The Effects Of The Coronavirus Pandemic On Healthcare




The strategy that various countries have embraced has been interesting to watch, with South Korea and Singapore implementing advanced digital solutions in terms of contact tracing and extensive testing. In Europe, different approaches have also been utilized, with Germany incurring the highest rates of testing, the biggest number of ventilated beds, and the highest number of trained front liners to support patients. As a result, they have the lowest number of deaths.

Furthermore, it has become clearer that the impact of COVID-19 on healthcare encompasses the illness that it produces as these healthcare systems need to cope with the existence of other diseases that may or may not be communicable somehow. This poses a tremendous challenge since, in most cases, the systems are not able to manage the number of patients that need care due to COVID-19, despite the fact that sometimes there are no other existing conditions like pulmonary, cardiovascular, and metabolic diseases and cancer.

The effects of the pandemic vary from country to country, although some other patterns are developing. For instance, primary care has long assured people that issues like access and care could be brought digitally, but up until today, digital implementation has not been that excellent. The goals that we have around the digital revolution have been slowly accomplished because of the slowness of the implementation itself. Additionally, history shows that there are many challenges in an aging workforce, with consumer pressure making it almost impossible for the post-COVID-19 to be the same as the pre-COVID-19 times.




Consequently, the impact of the pandemic upon digital technology in terms of the provision of healthcare remains to be significant. It is improving as quickly as the coronavirus is spreading worldwide. Hence, reflecting on this new post-COVID-19 era, these can be considered as:

It is directly related to the pandemic.

There are a lot of things to be learned from using digital technology in public health systems, from the connecting of data in laboratories to the emergence of technological solutions to do link testing in different locations, and ultimately allowing information and insights to be gathered around spread and contamination.

Telemedicine for public health emergencies has been well-organized in many countries. A central approach for healthcare surge control for those suspected with the coronavirus recommended screening patients before they go to the emergency departments. The use of digital technology around access and delivery of primary care could not be delivered appropriately. There are a lot of examples of this in the United States that are utilizing personalized online screening, some of which are working effectively, and some are not.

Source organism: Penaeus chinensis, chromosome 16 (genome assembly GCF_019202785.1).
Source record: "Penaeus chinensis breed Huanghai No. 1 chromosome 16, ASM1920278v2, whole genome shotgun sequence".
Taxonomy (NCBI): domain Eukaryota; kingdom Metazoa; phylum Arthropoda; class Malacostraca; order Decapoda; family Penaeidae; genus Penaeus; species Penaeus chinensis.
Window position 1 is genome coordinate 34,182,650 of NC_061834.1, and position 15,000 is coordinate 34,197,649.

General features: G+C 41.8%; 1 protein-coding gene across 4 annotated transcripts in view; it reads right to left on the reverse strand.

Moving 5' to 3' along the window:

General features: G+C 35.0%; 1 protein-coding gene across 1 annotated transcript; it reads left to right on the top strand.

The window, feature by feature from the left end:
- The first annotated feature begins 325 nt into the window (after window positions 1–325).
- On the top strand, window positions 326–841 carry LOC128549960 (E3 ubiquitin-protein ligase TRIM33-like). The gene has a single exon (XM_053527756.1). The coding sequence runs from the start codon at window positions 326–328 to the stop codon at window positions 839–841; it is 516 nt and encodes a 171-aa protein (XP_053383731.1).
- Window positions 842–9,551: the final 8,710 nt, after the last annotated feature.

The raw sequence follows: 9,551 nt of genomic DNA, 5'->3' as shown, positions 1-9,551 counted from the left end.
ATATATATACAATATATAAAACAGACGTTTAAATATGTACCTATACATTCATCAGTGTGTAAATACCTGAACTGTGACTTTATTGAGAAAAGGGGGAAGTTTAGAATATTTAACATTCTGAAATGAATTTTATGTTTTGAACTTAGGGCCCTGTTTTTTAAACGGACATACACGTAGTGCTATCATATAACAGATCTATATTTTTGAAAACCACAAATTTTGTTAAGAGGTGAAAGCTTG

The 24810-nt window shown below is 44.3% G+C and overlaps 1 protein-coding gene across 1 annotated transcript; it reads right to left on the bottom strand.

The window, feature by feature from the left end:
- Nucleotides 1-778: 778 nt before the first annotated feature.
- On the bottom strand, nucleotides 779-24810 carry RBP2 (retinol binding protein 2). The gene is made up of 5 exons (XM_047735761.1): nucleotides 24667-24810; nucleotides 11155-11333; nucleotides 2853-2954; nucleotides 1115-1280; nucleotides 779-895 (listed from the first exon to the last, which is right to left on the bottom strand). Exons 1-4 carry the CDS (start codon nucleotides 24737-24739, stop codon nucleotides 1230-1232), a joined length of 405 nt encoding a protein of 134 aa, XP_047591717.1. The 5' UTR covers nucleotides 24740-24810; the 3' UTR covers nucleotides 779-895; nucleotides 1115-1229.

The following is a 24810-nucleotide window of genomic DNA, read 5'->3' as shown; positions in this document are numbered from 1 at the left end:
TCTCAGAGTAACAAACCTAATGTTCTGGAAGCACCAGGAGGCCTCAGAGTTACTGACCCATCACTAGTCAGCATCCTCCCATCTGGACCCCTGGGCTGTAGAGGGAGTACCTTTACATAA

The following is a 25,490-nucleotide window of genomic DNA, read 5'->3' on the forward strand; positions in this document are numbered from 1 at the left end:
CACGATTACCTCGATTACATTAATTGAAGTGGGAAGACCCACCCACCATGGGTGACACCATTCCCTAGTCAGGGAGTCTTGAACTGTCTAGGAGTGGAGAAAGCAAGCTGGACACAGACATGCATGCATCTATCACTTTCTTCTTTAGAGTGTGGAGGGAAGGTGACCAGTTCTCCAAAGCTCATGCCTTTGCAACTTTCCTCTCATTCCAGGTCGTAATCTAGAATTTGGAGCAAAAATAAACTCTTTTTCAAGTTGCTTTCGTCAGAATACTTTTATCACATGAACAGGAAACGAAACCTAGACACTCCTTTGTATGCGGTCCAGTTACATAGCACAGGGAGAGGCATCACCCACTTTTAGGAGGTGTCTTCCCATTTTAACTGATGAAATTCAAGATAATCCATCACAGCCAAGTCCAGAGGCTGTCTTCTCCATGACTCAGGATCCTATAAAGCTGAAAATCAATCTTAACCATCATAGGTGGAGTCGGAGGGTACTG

In truth, the success of telemedicine depends really on our imagination, from bringing better answers in terms of disaster planning to the primary care of suspected patients by communicating with them online and face-to-face, regardless of their location.

Caused By The Pandemic

The world after COVID-19 is most likely a time when the care of various medical interactions, such as the delivery of primary care or the treatment or non-infectious diseases, shifted to digital approaches as the main variable instead of being the exemption. This new era would also probably allow other types of technology, like artificial intelligence and the power of 5G, to unite on a whole different level. We see this reality at speed we could not have imagined. In the United Kingdom, primary care has now begun to utilize telehealth and has adopted a digital priority approach as a way of dealing with care appropriately. This was only something of a theory a few weeks ago before the virus hit.




There is still so much that needs to be done. The government has to incorporate the implementation of these modalities and include a strong clinical support team. The scope and scale of the challenges brought about by the coronavirus are changing. Digital transformation is seen to be beneficial and must be continued and improved further. Another relevant change that is now growing is the implementation of precision health in both predictive and personalized public health and in utilizing digital technology in encouraging people to self-manage non-infectious diseases.

Finally, we all must understand that this post-COVID-19 world will look different from the previous world that we have gotten used to. Our hope is that by embracing these digital modalities in primary care, we will be close to achieving our goal of delivering better healthcare to everyone across the globe.





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